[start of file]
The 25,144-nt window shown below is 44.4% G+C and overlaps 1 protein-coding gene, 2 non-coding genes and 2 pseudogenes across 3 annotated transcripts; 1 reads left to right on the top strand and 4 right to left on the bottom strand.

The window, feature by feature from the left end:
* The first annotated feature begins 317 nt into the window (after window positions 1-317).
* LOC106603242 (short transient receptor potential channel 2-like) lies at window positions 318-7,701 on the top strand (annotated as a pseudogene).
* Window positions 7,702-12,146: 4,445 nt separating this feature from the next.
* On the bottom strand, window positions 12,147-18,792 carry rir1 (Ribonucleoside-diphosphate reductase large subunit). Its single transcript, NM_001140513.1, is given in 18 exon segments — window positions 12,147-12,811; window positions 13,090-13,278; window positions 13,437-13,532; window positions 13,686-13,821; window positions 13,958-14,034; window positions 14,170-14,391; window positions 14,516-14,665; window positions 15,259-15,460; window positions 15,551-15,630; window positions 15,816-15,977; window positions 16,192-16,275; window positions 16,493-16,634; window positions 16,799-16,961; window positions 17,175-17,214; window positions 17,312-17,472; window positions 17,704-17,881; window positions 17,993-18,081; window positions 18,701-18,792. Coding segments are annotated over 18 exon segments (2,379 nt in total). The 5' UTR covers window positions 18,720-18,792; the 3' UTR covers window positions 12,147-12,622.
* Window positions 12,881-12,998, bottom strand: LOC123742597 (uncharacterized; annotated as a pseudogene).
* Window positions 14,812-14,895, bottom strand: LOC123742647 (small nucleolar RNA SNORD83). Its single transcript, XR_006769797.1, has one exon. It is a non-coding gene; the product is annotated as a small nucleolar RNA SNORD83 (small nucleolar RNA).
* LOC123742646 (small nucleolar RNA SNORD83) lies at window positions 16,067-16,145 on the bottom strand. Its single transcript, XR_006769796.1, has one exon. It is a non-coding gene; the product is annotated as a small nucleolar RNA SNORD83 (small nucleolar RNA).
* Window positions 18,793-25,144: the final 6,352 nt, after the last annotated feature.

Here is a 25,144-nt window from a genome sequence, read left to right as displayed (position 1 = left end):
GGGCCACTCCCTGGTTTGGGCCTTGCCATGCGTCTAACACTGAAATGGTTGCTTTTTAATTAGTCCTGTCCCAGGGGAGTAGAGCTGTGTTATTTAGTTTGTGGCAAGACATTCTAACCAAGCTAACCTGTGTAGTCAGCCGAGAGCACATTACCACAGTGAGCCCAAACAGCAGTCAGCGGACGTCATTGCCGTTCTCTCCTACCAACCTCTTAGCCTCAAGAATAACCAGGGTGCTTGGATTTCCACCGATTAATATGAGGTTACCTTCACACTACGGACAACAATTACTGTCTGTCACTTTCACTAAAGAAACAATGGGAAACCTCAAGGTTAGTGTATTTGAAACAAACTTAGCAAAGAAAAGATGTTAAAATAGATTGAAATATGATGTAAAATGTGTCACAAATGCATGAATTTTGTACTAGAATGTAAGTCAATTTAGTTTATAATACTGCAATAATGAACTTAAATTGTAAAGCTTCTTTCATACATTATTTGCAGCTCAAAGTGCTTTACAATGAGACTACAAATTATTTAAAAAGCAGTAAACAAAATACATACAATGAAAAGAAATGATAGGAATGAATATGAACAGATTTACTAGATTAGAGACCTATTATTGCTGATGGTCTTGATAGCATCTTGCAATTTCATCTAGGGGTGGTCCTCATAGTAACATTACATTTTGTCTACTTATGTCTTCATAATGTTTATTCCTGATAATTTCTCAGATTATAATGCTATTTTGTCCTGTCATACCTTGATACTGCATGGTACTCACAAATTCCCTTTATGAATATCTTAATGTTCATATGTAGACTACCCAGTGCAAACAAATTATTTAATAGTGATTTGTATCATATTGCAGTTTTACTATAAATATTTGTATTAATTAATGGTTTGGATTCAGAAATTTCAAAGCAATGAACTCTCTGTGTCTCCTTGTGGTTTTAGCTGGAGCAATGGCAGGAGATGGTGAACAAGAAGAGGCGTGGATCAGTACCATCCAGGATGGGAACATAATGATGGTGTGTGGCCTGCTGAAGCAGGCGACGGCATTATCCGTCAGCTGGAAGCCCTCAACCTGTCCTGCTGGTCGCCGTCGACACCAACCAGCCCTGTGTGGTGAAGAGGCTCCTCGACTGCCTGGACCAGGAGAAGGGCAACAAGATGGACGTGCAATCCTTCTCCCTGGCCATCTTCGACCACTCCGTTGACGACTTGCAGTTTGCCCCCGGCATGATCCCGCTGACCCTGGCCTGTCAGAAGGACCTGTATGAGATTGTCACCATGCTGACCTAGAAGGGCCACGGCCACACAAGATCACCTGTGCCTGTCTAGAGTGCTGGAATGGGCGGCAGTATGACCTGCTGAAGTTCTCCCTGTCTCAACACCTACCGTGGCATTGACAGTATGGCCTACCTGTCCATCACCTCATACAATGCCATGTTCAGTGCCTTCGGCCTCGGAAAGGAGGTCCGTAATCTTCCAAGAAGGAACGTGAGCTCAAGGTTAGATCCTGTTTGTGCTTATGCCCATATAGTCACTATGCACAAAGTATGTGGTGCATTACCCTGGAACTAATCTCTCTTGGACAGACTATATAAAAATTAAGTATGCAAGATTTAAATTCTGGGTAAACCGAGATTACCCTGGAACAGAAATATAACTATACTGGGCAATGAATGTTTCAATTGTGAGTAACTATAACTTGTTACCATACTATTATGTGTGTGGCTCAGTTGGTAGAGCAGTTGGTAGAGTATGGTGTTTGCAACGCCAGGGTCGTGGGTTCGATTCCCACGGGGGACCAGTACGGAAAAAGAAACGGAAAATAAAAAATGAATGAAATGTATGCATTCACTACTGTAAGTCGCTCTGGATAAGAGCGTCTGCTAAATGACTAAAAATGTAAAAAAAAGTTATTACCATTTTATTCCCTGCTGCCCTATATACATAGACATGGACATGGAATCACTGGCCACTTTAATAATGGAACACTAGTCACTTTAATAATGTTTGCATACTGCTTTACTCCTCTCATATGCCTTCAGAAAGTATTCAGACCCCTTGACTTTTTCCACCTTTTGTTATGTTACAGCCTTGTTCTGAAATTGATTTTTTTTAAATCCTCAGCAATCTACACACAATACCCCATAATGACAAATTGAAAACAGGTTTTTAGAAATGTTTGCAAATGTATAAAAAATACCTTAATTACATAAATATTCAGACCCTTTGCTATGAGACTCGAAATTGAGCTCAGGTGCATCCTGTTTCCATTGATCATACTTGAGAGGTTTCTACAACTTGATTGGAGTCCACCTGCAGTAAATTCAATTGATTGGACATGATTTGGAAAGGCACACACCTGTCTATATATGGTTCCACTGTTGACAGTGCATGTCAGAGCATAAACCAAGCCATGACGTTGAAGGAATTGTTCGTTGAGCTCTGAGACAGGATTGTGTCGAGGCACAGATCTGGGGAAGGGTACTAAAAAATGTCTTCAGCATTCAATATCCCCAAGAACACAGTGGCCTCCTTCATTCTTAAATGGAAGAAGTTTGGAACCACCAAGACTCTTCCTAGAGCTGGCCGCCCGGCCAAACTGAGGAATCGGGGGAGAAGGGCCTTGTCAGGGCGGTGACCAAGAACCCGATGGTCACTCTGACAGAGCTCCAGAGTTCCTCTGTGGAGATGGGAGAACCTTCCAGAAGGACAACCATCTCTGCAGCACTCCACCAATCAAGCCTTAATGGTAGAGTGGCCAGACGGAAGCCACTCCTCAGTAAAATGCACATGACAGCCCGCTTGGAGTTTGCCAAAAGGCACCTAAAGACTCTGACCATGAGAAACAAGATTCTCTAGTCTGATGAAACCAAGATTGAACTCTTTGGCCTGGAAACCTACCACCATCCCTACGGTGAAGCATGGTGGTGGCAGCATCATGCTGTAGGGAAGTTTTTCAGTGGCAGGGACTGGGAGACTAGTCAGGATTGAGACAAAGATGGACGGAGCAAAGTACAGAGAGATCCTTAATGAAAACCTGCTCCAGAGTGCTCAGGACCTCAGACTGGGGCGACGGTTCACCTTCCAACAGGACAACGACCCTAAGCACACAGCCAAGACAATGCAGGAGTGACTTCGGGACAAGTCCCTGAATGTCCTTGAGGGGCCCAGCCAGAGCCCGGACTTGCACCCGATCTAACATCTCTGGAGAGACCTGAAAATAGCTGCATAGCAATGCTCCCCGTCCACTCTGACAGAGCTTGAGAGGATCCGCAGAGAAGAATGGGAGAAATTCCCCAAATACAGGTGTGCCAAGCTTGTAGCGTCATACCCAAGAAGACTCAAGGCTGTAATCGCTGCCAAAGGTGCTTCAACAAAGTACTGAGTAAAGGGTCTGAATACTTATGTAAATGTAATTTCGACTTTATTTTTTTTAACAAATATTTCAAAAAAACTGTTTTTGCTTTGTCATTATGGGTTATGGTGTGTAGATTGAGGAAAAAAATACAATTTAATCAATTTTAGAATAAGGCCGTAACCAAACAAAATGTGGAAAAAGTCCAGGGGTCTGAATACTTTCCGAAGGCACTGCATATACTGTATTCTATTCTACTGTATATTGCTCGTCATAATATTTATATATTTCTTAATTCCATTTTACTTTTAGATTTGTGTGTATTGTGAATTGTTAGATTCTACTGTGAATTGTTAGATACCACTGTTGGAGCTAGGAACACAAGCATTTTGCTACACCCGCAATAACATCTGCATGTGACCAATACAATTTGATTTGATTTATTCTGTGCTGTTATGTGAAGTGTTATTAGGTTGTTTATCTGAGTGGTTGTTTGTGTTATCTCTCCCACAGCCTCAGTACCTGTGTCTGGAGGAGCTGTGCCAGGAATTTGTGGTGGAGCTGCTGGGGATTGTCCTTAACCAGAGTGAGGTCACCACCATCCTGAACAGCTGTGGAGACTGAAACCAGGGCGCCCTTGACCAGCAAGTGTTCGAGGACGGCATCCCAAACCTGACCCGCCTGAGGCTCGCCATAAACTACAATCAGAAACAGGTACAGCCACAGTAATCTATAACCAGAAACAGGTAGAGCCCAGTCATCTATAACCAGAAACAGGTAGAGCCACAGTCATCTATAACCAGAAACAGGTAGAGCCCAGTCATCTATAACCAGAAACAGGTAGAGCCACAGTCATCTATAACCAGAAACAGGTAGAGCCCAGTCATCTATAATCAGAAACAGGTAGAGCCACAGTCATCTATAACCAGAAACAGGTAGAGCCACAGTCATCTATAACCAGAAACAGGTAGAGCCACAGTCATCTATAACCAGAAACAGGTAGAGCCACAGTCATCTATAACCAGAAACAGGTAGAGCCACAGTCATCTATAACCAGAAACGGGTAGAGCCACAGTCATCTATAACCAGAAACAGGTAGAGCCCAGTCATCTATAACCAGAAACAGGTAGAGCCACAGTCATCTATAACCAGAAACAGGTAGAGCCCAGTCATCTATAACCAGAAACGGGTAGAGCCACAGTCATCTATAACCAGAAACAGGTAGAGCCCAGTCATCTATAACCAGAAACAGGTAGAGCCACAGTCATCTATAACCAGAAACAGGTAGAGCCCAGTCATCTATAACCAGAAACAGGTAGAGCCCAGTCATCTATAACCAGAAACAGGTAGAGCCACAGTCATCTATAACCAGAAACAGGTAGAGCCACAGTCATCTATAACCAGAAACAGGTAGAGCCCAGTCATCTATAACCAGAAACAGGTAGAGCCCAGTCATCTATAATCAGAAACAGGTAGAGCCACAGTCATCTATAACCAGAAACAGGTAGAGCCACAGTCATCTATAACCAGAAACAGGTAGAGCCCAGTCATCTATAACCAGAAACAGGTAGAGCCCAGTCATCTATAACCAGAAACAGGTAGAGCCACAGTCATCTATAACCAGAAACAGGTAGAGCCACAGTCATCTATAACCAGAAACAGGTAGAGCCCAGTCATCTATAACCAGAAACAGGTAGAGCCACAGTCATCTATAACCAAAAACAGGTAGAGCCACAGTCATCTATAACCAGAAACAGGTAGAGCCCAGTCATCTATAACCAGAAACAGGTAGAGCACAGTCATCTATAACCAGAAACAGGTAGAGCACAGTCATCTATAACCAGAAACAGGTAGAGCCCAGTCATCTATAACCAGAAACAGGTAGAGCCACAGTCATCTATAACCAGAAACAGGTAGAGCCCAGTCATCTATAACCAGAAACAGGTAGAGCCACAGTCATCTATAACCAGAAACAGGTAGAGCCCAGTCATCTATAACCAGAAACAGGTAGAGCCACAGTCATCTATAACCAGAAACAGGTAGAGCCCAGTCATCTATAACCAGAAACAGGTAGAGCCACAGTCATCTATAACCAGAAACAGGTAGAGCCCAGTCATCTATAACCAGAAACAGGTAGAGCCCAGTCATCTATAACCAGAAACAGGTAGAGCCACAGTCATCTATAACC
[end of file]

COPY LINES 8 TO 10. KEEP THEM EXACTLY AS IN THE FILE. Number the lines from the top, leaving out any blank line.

* Window positions 14,812-14,895, bottom strand: LOC123742647 (small nucleolar RNA SNORD83). Its single transcript, XR_006769797.1, has one exon. It is a non-coding gene; the product is annotated as a small nucleolar RNA SNORD83 (small nucleolar RNA).
* LOC123742646 (small nucleolar RNA SNORD83) lies at window positions 16,067-16,145 on the bottom strand. Its single transcript, XR_006769796.1, has one exon. It is a non-coding gene; the product is annotated as a small nucleolar RNA SNORD83 (small nucleolar RNA).
* Window positions 18,793-25,144: the final 6,352 nt, after the last annotated feature.